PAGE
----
Edwards and Romney Highlight Parties’ Views of Wealth
A fascinating NYT profile shows how John Edwards and Mitt Romney became very wealthy circa 1984 and drew very different lessons from it.
In the decade that followed, Mr. Edwards would win one big verdict after another, and Mr. Romney would oversee a series of hugely profitable investments. Like thousands of other Americans in a global, high-technology economy in which government was pulling back and wealth was being celebrated, Mr. Edwards and Mr. Romney used talent, hard work and — as both have suggested — luck to amass fortunes. They became a part of a rising class of the new rich.
Whether this class is a cause for concern — whether it deserves some blame for the economic anxiety felt by many middle-class families — has become a central issue in the 2008 presidential race. And Mr. Edwards and Mr. Romney are basing their candidacies in large measure on the very different lessons each has taken from his own success.
“Some people come from nothing to being wildly successful and their response is, ‘I did this on my own,’” Mr. Edwards said in an interview. “I came to a different conclusion. I believe that I did work hard, and I think people should work hard, but I think my country was there for me every step of the way.” Today, he added, “the problem is all the economic growth is going to a very small group of people.”
Mr. Romney, by contrast, talks about the ways that his experiences at Bain showed him how innovative and productive the American economy can be and, particularly, how free markets can make life better for everyone. “There is a model of thought among the Democrats — that the amount of money, the amount of wealth in a nation, is a fixed amount,” he said in an interview. “And that if Bill Gates and Warren Buffett are making a lot of money, that just means somebody else is not able to make as much. That happens to be entirely false.”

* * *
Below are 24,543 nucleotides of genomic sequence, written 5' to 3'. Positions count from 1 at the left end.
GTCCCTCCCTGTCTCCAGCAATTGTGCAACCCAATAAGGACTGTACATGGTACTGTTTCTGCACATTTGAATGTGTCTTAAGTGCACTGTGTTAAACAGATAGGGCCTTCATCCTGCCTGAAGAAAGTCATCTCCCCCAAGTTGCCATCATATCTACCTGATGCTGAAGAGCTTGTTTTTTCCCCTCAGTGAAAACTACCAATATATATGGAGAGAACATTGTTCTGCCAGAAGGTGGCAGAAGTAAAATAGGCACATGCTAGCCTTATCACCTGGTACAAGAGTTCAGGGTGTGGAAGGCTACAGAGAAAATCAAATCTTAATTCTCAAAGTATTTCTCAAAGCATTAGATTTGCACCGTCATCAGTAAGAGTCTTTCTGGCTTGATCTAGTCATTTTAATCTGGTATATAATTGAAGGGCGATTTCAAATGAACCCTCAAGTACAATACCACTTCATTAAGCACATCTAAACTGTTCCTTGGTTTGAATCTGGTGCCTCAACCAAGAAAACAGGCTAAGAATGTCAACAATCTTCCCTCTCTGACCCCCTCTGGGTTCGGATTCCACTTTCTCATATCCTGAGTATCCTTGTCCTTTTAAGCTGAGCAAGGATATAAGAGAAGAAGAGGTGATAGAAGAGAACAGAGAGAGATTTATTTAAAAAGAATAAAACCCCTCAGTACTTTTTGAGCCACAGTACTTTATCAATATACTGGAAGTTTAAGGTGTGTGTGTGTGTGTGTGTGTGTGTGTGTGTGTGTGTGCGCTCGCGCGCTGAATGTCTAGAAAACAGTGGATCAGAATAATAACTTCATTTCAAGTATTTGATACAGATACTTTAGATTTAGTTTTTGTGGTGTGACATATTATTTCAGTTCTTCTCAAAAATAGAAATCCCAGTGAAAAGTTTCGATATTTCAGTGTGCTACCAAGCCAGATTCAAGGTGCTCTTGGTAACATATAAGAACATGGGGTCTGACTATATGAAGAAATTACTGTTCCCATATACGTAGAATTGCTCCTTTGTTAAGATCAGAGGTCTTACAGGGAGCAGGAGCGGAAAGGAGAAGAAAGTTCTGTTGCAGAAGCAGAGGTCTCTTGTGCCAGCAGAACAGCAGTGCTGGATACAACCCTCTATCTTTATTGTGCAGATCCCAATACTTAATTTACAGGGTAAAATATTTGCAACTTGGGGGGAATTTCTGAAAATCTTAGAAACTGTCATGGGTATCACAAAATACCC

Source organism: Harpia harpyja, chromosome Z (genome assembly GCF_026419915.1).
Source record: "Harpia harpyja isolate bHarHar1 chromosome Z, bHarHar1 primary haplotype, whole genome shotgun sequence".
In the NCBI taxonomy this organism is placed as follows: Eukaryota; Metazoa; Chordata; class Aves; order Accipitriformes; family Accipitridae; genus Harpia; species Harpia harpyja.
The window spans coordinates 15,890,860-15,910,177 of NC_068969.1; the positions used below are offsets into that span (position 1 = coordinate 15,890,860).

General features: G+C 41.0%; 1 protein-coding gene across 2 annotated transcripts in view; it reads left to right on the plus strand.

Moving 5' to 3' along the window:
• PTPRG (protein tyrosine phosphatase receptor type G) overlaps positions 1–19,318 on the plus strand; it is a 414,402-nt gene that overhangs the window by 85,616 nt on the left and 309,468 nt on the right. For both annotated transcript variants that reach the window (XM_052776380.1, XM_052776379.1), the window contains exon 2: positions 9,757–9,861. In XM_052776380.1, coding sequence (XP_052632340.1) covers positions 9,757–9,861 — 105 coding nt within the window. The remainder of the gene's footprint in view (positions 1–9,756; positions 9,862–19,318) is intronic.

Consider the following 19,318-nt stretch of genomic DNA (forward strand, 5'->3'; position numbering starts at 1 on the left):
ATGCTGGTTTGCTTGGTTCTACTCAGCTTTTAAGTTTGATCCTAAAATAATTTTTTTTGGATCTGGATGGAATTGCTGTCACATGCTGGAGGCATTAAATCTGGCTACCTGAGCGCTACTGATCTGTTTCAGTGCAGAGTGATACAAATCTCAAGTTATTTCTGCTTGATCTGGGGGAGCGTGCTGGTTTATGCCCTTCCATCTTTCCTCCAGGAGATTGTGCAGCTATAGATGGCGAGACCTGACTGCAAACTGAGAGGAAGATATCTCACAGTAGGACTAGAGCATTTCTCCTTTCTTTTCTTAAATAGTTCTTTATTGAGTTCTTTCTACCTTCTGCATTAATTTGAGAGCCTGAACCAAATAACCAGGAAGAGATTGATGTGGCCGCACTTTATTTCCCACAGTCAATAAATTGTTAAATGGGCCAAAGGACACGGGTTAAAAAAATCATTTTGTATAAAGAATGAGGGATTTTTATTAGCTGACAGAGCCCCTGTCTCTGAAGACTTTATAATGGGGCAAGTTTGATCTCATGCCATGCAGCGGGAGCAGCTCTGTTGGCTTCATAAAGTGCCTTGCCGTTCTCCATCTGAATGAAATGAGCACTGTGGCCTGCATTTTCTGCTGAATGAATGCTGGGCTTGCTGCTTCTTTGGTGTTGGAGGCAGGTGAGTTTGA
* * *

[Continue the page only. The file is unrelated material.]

Now, in fairness, the two men came from very different social backgrounds to begin with; Edwards was, as he incessantly reminds us, the son of a mill worker and Romney’s dad ran American Motors before getting elected governor. One wonders, though, if the way the two men made their fortunes didn’t shape their views of wealth. Getting a cut from exploiting tragedies and convincing juries to award massive damage amounts is markedly different from building businesses and putting people to work. It’s not hard to see why the latter would feel his money was more deserved than the former. Or why the latter would see the virtues of a free market while the former would emphasize the contributions of others.